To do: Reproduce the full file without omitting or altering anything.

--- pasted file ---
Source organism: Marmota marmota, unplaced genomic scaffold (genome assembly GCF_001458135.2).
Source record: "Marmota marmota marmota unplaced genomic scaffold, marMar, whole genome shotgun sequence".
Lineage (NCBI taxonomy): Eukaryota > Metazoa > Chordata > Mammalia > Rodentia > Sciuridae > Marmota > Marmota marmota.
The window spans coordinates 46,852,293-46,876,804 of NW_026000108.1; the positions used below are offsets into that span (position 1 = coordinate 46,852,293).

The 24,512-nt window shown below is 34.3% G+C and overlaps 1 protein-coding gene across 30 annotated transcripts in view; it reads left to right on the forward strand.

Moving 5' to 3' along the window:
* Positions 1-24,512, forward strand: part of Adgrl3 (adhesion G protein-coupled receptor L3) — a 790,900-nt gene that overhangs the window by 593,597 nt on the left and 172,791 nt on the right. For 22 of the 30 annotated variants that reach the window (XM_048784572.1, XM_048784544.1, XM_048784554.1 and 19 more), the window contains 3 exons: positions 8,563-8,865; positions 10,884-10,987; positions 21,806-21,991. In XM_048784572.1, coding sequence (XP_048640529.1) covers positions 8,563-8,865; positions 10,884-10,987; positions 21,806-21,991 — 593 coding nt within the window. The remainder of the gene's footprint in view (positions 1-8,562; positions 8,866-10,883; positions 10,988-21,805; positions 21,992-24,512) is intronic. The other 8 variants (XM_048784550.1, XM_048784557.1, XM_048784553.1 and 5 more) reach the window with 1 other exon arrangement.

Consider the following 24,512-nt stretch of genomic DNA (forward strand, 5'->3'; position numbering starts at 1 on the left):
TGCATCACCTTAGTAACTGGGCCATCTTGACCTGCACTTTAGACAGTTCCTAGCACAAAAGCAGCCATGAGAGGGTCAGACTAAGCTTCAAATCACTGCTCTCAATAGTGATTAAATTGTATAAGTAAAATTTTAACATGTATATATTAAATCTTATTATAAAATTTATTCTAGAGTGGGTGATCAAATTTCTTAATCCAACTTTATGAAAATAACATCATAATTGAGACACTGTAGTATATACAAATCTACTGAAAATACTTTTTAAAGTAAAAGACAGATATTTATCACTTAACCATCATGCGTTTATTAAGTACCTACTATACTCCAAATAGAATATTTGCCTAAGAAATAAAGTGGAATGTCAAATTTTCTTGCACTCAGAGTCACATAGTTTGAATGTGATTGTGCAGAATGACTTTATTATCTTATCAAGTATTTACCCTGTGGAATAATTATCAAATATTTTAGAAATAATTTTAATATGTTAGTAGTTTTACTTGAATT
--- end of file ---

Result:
Source organism: Marmota marmota, unplaced genomic scaffold (genome assembly GCF_001458135.2).
Source record: "Marmota marmota marmota unplaced genomic scaffold, marMar, whole genome shotgun sequence".
Lineage (NCBI taxonomy): Eukaryota > Metazoa > Chordata > Mammalia > Rodentia > Sciuridae > Marmota > Marmota marmota.
The window spans coordinates 46,852,293-46,876,804 of NW_026000108.1; the positions used below are offsets into that span (position 1 = coordinate 46,852,293).

The 24,512-nt window shown below is 34.3% G+C and overlaps 1 protein-coding gene across 30 annotated transcripts in view; it reads left to right on the forward strand.

Moving 5' to 3' along the window:
* Positions 1-24,512, forward strand: part of Adgrl3 (adhesion G protein-coupled receptor L3) — a 790,900-nt gene that overhangs the window by 593,597 nt on the left and 172,791 nt on the right. For 22 of the 30 annotated variants that reach the window (XM_048784572.1, XM_048784544.1, XM_048784554.1 and 19 more), the window contains 3 exons: positions 8,563-8,865; positions 10,884-10,987; positions 21,806-21,991. In XM_048784572.1, coding sequence (XP_048640529.1) covers positions 8,563-8,865; positions 10,884-10,987; positions 21,806-21,991 — 593 coding nt within the window. The remainder of the gene's footprint in view (positions 1-8,562; positions 8,866-10,883; positions 10,988-21,805; positions 21,992-24,512) is intronic. The other 8 variants (XM_048784550.1, XM_048784557.1, XM_048784553.1 and 5 more) reach the window with 1 other exon arrangement.

Consider the following 24,512-nt stretch of genomic DNA (forward strand, 5'->3'; position numbering starts at 1 on the left):
TGCATCACCTTAGTAACTGGGCCATCTTGACCTGCACTTTAGACAGTTCCTAGCACAAAAGCAGCCATGAGAGGGTCAGACTAAGCTTCAAATCACTGCTCTCAATAGTGATTAAATTGTATAAGTAAAATTTTAACATGTATATATTAAATCTTATTATAAAATTTATTCTAGAGTGGGTGATCAAATTTCTTAATCCAACTTTATGAAAATAACATCATAATTGAGACACTGTAGTATATACAAATCTACTGAAAATACTTTTTAAAGTAAAAGACAGATATTTATCACTTAACCATCATGCGTTTATTAAGTACCTACTATACTCCAAATAGAATATTTGCCTAAGAAATAAAGTGGAATGTCAAATTTTCTTGCACTCAGAGTCACATAGTTTGAATGTGATTGTGCAGAATGACTTTATTATCTTATCAAGTATTTACCCTGTGGAATAATTATCAAATATTTTAGAAATAATTTTAATATGTTAGTAGTTTTACTTGAATT